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May 1, 2014

Does Your Company Need A Controller?

Sponsored Content provided by Robert Rickert - Founder/President, Robert J. Rickert, CPA, PC

Controllers have one of the most important – and overlooked – jobs in finance. Think about it. Have you ever had a little kid tell you that he wants to be a controller when he grows up? Controllers may not have the exciting or glamorous image of firefighters, doctors or professional athletes. But in the grownup world that most of us live in, a controller’s job is vital to the health of a business or organization.

First, it’s important to realize what a controller is supposed to do. A controller is not just a glorified bookkeeper. They are expected to do much more in their roles. 

A good controller should be managing cash flow through budgets and projections, not just reconciling your bank statement. If you are struggling with cash, a strong controller will be able to jump in and help. He or she should also be in charge of identifying expenses that seem out of line when compared to budget/expectations. Because your controller is in charge of your books and sees them every day, he or she is the best person to spot when something is off.

Your controller also should be in charge of presenting management reports to the leadership team. Again, since the controller should be very familiar with the books of the company, he or she should know what metrics best measure the results of the company.

So what traits does a strong controller possess?

  • A strong background of accounting and finance knowledge. A good controller for a small business should have at least three years of general ledger accounting experience, either in industry or public accounting. This base-level knowledge allows the controller to review the books efficiently and thoroughly, as well as to help train staff.
  • An ability to see the big picture. Most people view accountants as very detail oriented and methodical, which is because many of us are! But a good controller can lift his or her head out of the details to see how the numbers relate to the operations of the company. This is what will allow the controller to prepare meaningful management reporting.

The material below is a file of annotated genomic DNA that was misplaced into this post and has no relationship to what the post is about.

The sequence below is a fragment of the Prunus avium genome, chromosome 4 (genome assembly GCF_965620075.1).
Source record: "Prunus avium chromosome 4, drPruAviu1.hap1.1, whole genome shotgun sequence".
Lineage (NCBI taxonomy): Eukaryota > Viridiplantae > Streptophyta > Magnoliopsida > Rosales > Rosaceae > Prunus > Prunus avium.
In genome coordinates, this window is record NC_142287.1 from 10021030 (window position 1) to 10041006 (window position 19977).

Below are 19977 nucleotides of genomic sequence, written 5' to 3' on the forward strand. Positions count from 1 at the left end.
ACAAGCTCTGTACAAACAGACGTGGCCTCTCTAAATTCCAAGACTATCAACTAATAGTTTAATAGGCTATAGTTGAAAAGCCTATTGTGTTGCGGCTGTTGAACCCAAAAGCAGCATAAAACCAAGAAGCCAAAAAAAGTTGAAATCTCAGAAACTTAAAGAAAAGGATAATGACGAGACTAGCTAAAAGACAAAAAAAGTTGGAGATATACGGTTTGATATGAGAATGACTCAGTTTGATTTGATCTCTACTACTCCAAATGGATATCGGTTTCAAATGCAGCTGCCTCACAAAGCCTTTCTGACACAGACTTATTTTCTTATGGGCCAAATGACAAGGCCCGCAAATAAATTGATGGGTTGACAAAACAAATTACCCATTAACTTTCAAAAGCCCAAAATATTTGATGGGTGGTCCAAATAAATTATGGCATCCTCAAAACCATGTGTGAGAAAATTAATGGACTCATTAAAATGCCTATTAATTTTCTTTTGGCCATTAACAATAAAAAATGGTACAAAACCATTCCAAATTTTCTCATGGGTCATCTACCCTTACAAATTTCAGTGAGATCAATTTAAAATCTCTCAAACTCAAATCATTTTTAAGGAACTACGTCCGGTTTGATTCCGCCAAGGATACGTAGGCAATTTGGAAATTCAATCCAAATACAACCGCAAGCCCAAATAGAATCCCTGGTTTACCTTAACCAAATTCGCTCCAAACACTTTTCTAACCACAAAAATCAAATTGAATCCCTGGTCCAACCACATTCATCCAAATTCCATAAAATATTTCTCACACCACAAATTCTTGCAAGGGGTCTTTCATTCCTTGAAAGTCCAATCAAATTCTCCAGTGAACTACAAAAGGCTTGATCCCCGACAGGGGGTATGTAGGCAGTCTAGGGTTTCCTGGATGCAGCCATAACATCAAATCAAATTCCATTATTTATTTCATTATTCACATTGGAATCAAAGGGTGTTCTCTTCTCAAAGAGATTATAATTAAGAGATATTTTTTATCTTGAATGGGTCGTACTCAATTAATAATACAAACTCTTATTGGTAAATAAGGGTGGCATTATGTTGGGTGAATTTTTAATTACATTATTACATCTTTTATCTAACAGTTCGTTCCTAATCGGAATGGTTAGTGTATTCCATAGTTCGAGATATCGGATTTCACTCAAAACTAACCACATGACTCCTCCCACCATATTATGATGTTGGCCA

• A controller should have the ability to train and lead an accounting staff. Contrary to how many small businesses operate, the controller should not be responsible for entering day-to-day transactions of the accounting department. Rather, he or she would oversee a staff member or members and review their work. This allows for more effective controls (cleaner books and less opportunity for errors or fraud). The controller should be able to effectively manage this team and train junior staff. This will also allow for more time to do analysis and budgeting, not just bookkeeping.
How do you know if you have an effective controller in place?
Since most business owners are not accounting majors, it can be difficult for them to evaluate whether or not their controllers are doing a good job.

Here are some issues to look for to determine if it might be time for a change:
  • Cash flow struggles (late payments/non payments, slow collections of receivables)
  • Lack of consistent monthly reporting (should have standard reports monthly by the 10th of the following month)
  • Reporting that seems “off” (sales seem too high/too low, net profit seems too high/too low)
And since I happen to run a firm that specializes in outsourced CFO and controller services, it would be wise of me to mention that instead of hiring a new controller, you might want to consider outsourcing this service, particularly if you don’t have the need for someone full time!  

Robert J. Rickert CPA, PC focuses on giving its clients timely, accurate and relevant financial information to help them make informed decisions about their businesses. The firm provides customized solutions to meet the specific needs of its clients. Services offered by the firm include CFO and controller services, crisis management, interim financial management, acquisitions and business buying, divestitures and business selling, litigation support, business tax services, and tax dispute assistance for individuals. For more information, visit, call 910-319-9127 or email [email protected].

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